23. A printing apparatus comprising: a color ink-containing medium; a printing head having a plurality of individually activatable printing elements; a mechanism for feeding a printing paper; a platen for pressing the printing paper against the printing head; means for receiving a color density signal containing print data for printing a series of dots on a selected line; masking means for masking one or more locations of the color density signal such that no printing is to occur at the one or more locations, the one or more locations being dependent upon color; and driving means for driving the printing head by activating selected ones of the printing elements to coact with the color ink-containing medium to print dots on the printing paper in accordance with an output signal of the masking means.
24. A printing apparatus according to claim 23; wherein the masking means includes means for determining the one or more locations at which no printing is to occur depending upon the value of the selected line.
25. A printing apparatus according to claim 24; wherein the masking means includes means for choosing between outputting the color density signal without conversion as the print signal and converting the color density signal into the print signal having one or more locations at which not printing is to occur in accordance with the color identification signal and the value of the selected line.
26. A printing apparatus according to claims 24; wherein the masking means includes means for determining the one or more locations at which no printing is to occur depending upon whether the selected line is an even-numbered line or an odd-numbered line.
27. A printing apparatus according to claim 24; wherein the masking means includes means for determining the one or more locations at which no printing is to occur depending upon whether a print data location of the color density signal is an even-numbered location or an odd-numbered location.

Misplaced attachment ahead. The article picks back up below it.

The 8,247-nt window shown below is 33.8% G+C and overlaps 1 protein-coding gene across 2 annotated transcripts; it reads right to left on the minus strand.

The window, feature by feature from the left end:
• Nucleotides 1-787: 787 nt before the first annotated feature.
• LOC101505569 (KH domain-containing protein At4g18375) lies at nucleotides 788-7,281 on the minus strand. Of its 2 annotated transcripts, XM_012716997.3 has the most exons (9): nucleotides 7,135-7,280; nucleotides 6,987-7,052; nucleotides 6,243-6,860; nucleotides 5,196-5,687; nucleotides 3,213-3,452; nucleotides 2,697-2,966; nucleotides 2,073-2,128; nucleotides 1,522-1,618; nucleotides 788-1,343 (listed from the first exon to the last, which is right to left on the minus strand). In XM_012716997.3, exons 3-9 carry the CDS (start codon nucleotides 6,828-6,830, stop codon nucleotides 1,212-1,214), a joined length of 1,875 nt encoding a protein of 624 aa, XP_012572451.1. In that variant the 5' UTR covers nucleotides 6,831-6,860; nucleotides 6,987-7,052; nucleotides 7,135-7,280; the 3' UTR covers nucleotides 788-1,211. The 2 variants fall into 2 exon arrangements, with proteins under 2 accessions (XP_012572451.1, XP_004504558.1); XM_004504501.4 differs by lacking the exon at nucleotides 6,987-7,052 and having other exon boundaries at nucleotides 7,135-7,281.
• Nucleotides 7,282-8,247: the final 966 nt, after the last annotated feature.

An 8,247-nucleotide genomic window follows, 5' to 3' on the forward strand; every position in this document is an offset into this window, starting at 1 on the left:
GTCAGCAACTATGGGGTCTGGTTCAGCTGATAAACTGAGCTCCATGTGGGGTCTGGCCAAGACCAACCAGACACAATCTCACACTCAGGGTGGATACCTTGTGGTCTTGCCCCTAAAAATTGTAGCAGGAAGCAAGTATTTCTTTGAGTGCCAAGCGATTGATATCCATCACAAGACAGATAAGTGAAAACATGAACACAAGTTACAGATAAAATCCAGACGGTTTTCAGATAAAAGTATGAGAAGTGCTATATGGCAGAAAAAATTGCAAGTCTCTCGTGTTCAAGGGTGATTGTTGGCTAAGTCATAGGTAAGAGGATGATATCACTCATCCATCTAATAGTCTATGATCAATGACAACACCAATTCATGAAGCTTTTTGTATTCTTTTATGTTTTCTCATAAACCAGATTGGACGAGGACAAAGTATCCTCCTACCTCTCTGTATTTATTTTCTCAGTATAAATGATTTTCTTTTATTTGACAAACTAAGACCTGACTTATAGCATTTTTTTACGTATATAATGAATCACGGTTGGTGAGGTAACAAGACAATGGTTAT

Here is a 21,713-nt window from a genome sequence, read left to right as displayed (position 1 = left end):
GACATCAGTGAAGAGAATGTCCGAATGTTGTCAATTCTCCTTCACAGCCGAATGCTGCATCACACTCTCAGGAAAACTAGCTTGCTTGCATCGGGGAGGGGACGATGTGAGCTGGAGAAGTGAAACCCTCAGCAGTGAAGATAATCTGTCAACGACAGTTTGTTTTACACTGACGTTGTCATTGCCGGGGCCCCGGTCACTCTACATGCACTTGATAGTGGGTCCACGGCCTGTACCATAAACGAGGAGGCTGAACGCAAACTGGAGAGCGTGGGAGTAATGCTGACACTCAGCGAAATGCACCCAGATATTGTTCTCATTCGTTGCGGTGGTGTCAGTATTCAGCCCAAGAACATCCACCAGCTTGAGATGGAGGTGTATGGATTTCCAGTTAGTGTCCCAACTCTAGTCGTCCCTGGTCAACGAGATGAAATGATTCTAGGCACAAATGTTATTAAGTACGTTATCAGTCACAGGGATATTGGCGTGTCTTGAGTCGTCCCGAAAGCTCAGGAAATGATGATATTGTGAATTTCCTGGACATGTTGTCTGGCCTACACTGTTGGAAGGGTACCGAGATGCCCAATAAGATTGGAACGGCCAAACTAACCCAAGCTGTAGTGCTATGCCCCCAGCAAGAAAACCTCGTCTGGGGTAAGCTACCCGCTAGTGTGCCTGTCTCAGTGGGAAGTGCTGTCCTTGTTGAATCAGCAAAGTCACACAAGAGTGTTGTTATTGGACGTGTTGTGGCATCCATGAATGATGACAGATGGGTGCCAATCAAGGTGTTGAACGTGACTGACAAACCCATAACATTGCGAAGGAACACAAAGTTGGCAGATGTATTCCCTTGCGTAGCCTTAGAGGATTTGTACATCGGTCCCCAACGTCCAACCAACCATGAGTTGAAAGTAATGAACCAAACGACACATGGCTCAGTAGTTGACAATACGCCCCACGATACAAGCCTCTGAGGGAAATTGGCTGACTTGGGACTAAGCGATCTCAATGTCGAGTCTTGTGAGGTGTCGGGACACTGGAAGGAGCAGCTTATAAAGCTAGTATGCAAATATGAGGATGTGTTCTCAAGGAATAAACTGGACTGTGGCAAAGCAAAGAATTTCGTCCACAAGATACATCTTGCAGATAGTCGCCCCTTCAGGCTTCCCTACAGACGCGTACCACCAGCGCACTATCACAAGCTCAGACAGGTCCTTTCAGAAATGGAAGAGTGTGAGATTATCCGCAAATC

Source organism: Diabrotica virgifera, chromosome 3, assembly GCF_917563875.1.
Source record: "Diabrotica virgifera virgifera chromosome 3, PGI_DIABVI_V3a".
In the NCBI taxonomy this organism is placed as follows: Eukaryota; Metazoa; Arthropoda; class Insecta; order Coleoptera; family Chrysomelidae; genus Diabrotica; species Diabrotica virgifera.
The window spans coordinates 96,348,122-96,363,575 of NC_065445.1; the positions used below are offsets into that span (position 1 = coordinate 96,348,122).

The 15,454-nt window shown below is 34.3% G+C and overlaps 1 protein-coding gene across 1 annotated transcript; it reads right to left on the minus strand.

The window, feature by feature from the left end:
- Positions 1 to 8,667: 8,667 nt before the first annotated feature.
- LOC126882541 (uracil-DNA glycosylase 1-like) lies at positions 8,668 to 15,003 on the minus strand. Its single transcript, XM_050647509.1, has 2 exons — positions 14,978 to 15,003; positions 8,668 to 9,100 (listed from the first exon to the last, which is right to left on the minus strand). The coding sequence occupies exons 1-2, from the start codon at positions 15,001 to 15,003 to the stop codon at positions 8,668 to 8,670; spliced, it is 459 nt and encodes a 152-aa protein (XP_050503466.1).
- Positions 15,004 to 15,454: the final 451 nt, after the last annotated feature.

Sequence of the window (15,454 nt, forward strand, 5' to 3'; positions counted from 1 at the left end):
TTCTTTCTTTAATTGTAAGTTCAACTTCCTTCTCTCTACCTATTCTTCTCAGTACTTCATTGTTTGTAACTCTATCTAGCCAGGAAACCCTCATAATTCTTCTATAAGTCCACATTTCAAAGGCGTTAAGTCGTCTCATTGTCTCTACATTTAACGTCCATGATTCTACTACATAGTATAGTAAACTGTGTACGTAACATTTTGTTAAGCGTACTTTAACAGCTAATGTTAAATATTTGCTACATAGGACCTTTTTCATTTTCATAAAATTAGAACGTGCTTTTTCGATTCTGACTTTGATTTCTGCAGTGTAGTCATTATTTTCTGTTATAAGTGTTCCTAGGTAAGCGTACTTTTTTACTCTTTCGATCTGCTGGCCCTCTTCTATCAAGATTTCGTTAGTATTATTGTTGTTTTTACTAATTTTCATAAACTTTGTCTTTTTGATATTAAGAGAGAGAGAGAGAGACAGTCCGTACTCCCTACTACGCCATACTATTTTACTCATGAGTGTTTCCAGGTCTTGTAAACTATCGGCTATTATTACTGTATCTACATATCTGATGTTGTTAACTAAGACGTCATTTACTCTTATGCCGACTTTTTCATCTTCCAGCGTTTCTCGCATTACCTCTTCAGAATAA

28. A printing apparatus according to claim 24; wherein the masking means includes means for determining the one or more locations at which no printing is to occur depending upon whether a location of a dot of the color density signal is an even-numbered location or an odd-numbered location.
29. A printing apparatus according to claim 23; further comprising means for receiving a line identification signal for identifying the selected line corresponding to the color density signal.
30. A printing apparatus according to claim 29; wherein the masking means includes means for determining the one or more locations at which no printing is to occur depending upon the line identified by the line identification signal.
31. A printing apparatus according to claim 29; further comprising means for receiving a dot identification signal for identifying whether a location of the color density signal corresponds to an even-numbered dot or to an odd-numbered dot.
32. A printing apparatus according to claim 31; wherein the masking means further comprises means for determining the one or more locations at which no printing is to occur depending upon the dot identification signal.
33. A method for multi-color printing comprising the steps of:
receiving print information for printing dots in a plurality of colors at specified locations on at least one line of a printing paper;
masking the print information for selected colors such that one or more dots are not to be printed at one or more selected locations on the at least one line; and
printing in the plurality of colors on the at least one line of the printing paper;
wherein at least one of the one or more selected locations on the at least one line at which no dot is to be printed differ for two or more colors.
34. A method for multi-color printing according to claim 33; further comprising the step of specifying the one or more locations at which no dot is to be printed depending upon whether a selected line is an even-numbered line or an odd-numbered line.
Description

This is a continuation of application Ser. No. 08/302,502 filed Sep. 08, 1994 U.S. Pat No. 5,646,671.

BACKGROUND OF THE INVENTION

The present invention relates to a thermal transfer recording apparatus and method for thermally transferring ink on an ink sheet onto recording paper and to a performing multicolor display.

Conventionally, a variety of apparatuses and methods for multicolor printing with a thermal transfer recording apparatus have been realized.

FIG. 6 is an explanatory diagram showing a printing mechanism used in a thermal transfer recording apparatus, and hereinafter of this mechanism operation will be explained in connection with fusion type thermal transfer.